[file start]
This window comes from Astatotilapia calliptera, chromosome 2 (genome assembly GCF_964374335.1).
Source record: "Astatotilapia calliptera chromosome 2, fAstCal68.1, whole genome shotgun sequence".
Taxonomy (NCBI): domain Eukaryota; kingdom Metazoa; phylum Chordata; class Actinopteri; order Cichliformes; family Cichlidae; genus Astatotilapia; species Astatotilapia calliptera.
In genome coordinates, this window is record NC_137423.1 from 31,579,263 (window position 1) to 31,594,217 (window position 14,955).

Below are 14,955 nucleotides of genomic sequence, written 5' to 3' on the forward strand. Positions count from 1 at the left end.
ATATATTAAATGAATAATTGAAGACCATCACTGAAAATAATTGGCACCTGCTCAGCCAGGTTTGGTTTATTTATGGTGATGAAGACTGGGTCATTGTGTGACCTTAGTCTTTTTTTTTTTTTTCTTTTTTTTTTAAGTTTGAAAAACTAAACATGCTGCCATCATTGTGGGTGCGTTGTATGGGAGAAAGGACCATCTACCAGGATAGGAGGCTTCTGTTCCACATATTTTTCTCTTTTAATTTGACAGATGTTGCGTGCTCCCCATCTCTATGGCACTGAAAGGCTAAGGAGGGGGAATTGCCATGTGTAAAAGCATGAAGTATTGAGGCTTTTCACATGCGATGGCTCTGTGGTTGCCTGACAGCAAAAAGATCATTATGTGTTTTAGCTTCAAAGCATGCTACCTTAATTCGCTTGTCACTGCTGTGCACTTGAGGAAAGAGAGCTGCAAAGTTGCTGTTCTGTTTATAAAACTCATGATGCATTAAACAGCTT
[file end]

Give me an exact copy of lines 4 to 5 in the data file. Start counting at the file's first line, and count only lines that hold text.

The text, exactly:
In genome coordinates, this window is record NC_137423.1 from 31,579,263 (window position 1) to 31,594,217 (window position 14,955).

Below are 14,955 nucleotides of genomic sequence, written 5' to 3' on the forward strand. Positions count from 1 at the left end.